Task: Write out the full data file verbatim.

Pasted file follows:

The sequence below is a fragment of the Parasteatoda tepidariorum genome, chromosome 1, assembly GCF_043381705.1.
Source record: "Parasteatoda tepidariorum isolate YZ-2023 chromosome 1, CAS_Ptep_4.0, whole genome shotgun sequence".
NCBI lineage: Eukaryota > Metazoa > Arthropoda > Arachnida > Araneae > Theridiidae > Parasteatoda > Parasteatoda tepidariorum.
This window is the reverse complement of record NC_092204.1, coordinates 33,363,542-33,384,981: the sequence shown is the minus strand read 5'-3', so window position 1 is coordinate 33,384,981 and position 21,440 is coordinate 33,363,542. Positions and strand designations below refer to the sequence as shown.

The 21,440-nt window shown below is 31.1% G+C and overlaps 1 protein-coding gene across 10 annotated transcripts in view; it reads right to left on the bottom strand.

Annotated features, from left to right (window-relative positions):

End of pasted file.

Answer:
The sequence below is a fragment of the Parasteatoda tepidariorum genome, chromosome 1, assembly GCF_043381705.1.
Source record: "Parasteatoda tepidariorum isolate YZ-2023 chromosome 1, CAS_Ptep_4.0, whole genome shotgun sequence".
NCBI lineage: Eukaryota > Metazoa > Arthropoda > Arachnida > Araneae > Theridiidae > Parasteatoda > Parasteatoda tepidariorum.
This window is the reverse complement of record NC_092204.1, coordinates 33,363,542-33,384,981: the sequence shown is the minus strand read 5'-3', so window position 1 is coordinate 33,384,981 and position 21,440 is coordinate 33,363,542. Positions and strand designations below refer to the sequence as shown.

The 21,440-nt window shown below is 31.1% G+C and overlaps 1 protein-coding gene across 10 annotated transcripts in view; it reads right to left on the bottom strand.

Annotated features, from left to right (window-relative positions):